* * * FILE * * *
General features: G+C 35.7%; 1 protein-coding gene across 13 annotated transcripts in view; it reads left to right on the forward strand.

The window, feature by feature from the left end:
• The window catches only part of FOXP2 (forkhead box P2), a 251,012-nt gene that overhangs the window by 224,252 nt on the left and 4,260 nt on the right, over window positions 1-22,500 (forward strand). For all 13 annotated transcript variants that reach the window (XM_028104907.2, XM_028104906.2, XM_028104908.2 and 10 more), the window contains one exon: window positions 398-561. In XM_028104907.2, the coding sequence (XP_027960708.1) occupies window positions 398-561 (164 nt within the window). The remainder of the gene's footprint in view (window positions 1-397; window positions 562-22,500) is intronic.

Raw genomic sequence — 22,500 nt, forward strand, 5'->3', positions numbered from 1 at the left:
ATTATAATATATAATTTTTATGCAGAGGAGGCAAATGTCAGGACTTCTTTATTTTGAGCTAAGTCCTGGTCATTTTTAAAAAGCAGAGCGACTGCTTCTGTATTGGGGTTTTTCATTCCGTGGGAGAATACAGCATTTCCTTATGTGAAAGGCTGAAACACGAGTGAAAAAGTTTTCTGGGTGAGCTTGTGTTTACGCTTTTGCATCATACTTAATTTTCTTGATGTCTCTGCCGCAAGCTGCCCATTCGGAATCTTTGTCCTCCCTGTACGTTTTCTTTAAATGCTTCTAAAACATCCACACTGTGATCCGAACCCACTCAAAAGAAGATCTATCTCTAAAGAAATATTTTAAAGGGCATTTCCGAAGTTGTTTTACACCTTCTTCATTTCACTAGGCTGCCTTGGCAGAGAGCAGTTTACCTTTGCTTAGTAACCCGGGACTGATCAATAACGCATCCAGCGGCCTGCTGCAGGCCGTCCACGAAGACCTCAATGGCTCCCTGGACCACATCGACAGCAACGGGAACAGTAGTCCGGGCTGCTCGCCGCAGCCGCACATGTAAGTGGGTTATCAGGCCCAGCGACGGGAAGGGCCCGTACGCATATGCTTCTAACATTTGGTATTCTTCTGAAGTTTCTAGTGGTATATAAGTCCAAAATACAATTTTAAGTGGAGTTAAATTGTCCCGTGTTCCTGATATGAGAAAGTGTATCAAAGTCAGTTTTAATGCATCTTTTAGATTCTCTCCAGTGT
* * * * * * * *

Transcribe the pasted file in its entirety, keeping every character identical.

General features: G+C 35.7%; 1 protein-coding gene across 13 annotated transcripts in view; it reads left to right on the forward strand.

The window, feature by feature from the left end:
• The window catches only part of FOXP2 (forkhead box P2), a 251,012-nt gene that overhangs the window by 224,252 nt on the left and 4,260 nt on the right, over window positions 1-22,500 (forward strand). For all 13 annotated transcript variants that reach the window (XM_028104907.2, XM_028104906.2, XM_028104908.2 and 10 more), the window contains one exon: window positions 398-561. In XM_028104907.2, the coding sequence (XP_027960708.1) occupies window positions 398-561 (164 nt within the window). The remainder of the gene's footprint in view (window positions 1-397; window positions 562-22,500) is intronic.

Raw genomic sequence — 22,500 nt, forward strand, 5'->3', positions numbered from 1 at the left:
ATTATAATATATAATTTTTATGCAGAGGAGGCAAATGTCAGGACTTCTTTATTTTGAGCTAAGTCCTGGTCATTTTTAAAAAGCAGAGCGACTGCTTCTGTATTGGGGTTTTTCATTCCGTGGGAGAATACAGCATTTCCTTATGTGAAAGGCTGAAACACGAGTGAAAAAGTTTTCTGGGTGAGCTTGTGTTTACGCTTTTGCATCATACTTAATTTTCTTGATGTCTCTGCCGCAAGCTGCCCATTCGGAATCTTTGTCCTCCCTGTACGTTTTCTTTAAATGCTTCTAAAACATCCACACTGTGATCCGAACCCACTCAAAAGAAGATCTATCTCTAAAGAAATATTTTAAAGGGCATTTCCGAAGTTGTTTTACACCTTCTTCATTTCACTAGGCTGCCTTGGCAGAGAGCAGTTTACCTTTGCTTAGTAACCCGGGACTGATCAATAACGCATCCAGCGGCCTGCTGCAGGCCGTCCACGAAGACCTCAATGGCTCCCTGGACCACATCGACAGCAACGGGAACAGTAGTCCGGGCTGCTCGCCGCAGCCGCACATGTAAGTGGGTTATCAGGCCCAGCGACGGGAAGGGCCCGTACGCATATGCTTCTAACATTTGGTATTCTTCTGAAGTTTCTAGTGGTATATAAGTCCAAAATACAATTTTAAGTGGAGTTAAATTGTCCCGTGTTCCTGATATGAGAAAGTGTATCAAAGTCAGTTTTAATGCATCTTTTAGATTCTCTCCAGTGT